what all system software should do. But the terminology here is biased:
talking about a "toolkit" implies certain notions.
  - A real toolkit provides tools. Independent tools. You can pick any
hammer to hit the nails you take from your box. That is *not* what systemd
does: systemd provides systemd-approved hammers to work on systemd-approved
nails. Just like Apple, or Sony. systemd is as proprietary as open source
can be, and people feel it and resent it.
  - A software toolkit is supposed to provide *mechanism*, not policy.
Policy is not a toolkit, it's the recipe to build the house. And systemd
wants to provide policy as well as mechanism. It is not the place of
software to provide policy! It's a job for distributions. And people felt
that really strongly: that is where the main dislike for systemd comes from.
  Captivity of the market, and policy: that is the core of the "OS toolkit"
issue, and to understand it, I think it needs to be made clear that
"OS toolkit" is nothing more than a propaganda word, and entirely the wrong
denomination for systemd.

  V. Complexity is a cost.

  That's something that does not appear in your table, and it's very
understandable: as a user, you do not see code complexity, and you do
not care: the stuff just has to work and that's all that's important.
However, any half-witted engineer (read: not Lennart) knows that the
more complex a project is, the harder it is to maintain and evolve,
and QA becomes more expensive. systemd, like gcc, like GNOME, like
Windows, like SAP, like every complex project that has a lot of users
and that just has to work, can survive because it has manpower - a lot
of man-hours are poured into it, just to make sure it works, and despite
all those resources, sometimes there are still little bumps on the road.
  To me, this is a terrible waste. It's not even that complexity has a
cost - that's obvious. It's that complexity *is* a cost.

  runit, s6, perp, nosh: they each have been designed and written by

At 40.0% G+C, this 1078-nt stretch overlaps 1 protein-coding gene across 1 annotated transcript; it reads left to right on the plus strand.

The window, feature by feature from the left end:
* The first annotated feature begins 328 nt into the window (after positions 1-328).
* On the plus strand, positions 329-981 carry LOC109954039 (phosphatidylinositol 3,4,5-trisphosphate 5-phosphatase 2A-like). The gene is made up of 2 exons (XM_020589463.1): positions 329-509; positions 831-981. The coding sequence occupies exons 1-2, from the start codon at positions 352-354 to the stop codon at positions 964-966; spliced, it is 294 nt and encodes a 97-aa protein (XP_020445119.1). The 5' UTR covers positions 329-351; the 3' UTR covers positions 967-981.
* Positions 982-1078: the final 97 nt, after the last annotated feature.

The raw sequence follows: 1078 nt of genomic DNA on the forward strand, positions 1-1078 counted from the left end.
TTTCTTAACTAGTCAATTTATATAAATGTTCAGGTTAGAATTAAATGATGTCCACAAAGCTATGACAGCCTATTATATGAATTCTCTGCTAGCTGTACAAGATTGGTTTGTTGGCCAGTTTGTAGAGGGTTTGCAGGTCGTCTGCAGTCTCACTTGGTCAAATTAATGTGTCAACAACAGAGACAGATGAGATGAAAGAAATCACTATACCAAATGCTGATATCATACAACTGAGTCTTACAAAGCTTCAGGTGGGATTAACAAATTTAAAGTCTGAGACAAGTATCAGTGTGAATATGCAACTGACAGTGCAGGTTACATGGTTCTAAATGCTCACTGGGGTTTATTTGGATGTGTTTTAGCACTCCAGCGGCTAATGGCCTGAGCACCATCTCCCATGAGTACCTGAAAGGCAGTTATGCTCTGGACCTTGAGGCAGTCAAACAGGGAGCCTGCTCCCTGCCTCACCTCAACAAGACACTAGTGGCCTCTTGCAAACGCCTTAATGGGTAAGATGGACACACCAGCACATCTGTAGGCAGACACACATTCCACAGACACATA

*one man*. Even uselessd is the work of one man, or a very small team.
The complexity of those systems is manageable by one. single. person.
Any engineer (Sorry. Any half-witted engineer.) can dive into them and
understand them fully, and keep them alive if the original authors
disappear. Projects work best at that scale, or at a wee bit higher
scale: in open source software, small teams are much more efficient than
large teams.

  That counts. Time spent on understanding and evolving the init system
is time not spent on doing more interesting stuff. If Red Hat ditched
systemd and put a single dude (or two, for peer review. I'll take the
job if the other guy is Gerrit or Wayne, or even Jonathan, that C++
heathen. You can write me at Thanks, Red Hat.)
on the init system, all the manpower could be shifted to something
  ... maybe. That's Red Hat we're talking about.

  I'll stop babbling for now. Feel free to reproduce all or part of this
rant for technical or advocacy purposes. If you want to flame, praise,
or argue with me, please do so privately, unless your argument is purely
and highly technical. I had to trespass a bit into the political because
politics and communication are weapons of the systemd proponents and need
to be recognized as such; I apologize for straying.)

Received on Fri Jan 16 2015 - 13:12:07 UTC